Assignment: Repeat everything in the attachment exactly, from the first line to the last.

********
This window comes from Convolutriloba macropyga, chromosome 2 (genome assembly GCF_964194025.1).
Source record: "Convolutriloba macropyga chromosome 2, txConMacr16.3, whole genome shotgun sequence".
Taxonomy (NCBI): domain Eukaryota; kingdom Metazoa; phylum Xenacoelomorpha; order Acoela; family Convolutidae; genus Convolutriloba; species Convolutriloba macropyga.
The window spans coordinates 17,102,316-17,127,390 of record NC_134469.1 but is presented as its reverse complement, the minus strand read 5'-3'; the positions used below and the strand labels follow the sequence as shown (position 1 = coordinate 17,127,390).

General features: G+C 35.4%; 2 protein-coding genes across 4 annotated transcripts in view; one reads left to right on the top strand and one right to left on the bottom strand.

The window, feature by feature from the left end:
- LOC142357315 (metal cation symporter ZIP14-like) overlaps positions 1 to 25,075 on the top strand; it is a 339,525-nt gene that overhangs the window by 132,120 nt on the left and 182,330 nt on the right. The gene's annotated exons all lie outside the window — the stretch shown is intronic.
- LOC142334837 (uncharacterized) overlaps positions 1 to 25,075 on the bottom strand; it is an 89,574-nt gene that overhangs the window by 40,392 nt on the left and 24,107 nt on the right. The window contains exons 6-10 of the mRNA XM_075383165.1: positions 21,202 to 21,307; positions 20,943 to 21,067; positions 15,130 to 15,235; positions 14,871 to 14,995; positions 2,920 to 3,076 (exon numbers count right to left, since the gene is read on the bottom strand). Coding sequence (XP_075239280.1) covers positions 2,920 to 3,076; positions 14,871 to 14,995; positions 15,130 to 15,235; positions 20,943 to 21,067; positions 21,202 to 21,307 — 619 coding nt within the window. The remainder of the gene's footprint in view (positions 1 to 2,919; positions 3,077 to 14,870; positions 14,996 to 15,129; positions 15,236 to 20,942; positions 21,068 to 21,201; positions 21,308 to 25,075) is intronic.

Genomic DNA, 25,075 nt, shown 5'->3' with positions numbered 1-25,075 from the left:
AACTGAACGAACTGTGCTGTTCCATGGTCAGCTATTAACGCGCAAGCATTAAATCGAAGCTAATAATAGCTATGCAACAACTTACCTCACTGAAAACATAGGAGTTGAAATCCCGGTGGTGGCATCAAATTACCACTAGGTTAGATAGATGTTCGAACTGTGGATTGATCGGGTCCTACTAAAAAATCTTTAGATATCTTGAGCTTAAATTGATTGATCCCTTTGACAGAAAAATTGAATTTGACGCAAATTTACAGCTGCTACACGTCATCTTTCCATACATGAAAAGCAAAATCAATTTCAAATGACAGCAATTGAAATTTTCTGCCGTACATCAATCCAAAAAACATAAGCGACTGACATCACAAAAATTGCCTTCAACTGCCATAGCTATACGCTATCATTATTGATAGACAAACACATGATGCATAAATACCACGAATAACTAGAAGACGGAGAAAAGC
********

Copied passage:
This window comes from Convolutriloba macropyga, chromosome 2 (genome assembly GCF_964194025.1).
Source record: "Convolutriloba macropyga chromosome 2, txConMacr16.3, whole genome shotgun sequence".
Taxonomy (NCBI): domain Eukaryota; kingdom Metazoa; phylum Xenacoelomorpha; order Acoela; family Convolutidae; genus Convolutriloba; species Convolutriloba macropyga.
The window spans coordinates 17,102,316-17,127,390 of record NC_134469.1 but is presented as its reverse complement, the minus strand read 5'-3'; the positions used below and the strand labels follow the sequence as shown (position 1 = coordinate 17,127,390).

General features: G+C 35.4%; 2 protein-coding genes across 4 annotated transcripts in view; one reads left to right on the top strand and one right to left on the bottom strand.

The window, feature by feature from the left end:
- LOC142357315 (metal cation symporter ZIP14-like) overlaps positions 1 to 25,075 on the top strand; it is a 339,525-nt gene that overhangs the window by 132,120 nt on the left and 182,330 nt on the right. The gene's annotated exons all lie outside the window — the stretch shown is intronic.
- LOC142334837 (uncharacterized) overlaps positions 1 to 25,075 on the bottom strand; it is an 89,574-nt gene that overhangs the window by 40,392 nt on the left and 24,107 nt on the right. The window contains exons 6-10 of the mRNA XM_075383165.1: positions 21,202 to 21,307; positions 20,943 to 21,067; positions 15,130 to 15,235; positions 14,871 to 14,995; positions 2,920 to 3,076 (exon numbers count right to left, since the gene is read on the bottom strand). Coding sequence (XP_075239280.1) covers positions 2,920 to 3,076; positions 14,871 to 14,995; positions 15,130 to 15,235; positions 20,943 to 21,067; positions 21,202 to 21,307 — 619 coding nt within the window. The remainder of the gene's footprint in view (positions 1 to 2,919; positions 3,077 to 14,870; positions 14,996 to 15,129; positions 15,236 to 20,942; positions 21,068 to 21,201; positions 21,308 to 25,075) is intronic.

Genomic DNA, 25,075 nt, shown 5'->3' with positions numbered 1-25,075 from the left:
AACTGAACGAACTGTGCTGTTCCATGGTCAGCTATTAACGCGCAAGCATTAAATCGAAGCTAATAATAGCTATGCAACAACTTACCTCACTGAAAACATAGGAGTTGAAATCCCGGTGGTGGCATCAAATTACCACTAGGTTAGATAGATGTTCGAACTGTGGATTGATCGGGTCCTACTAAAAAATCTTTAGATATCTTGAGCTTAAATTGATTGATCCCTTTGACAGAAAAATTGAATTTGACGCAAATTTACAGCTGCTACACGTCATCTTTCCATACATGAAAAGCAAAATCAATTTCAAATGACAGCAATTGAAATTTTCTGCCGTACATCAATCCAAAAAACATAAGCGACTGACATCACAAAAATTGCCTTCAACTGCCATAGCTATACGCTATCATTATTGATAGACAAACACATGATGCATAAATACCACGAATAACTAGAAGACGGAGAAAAGC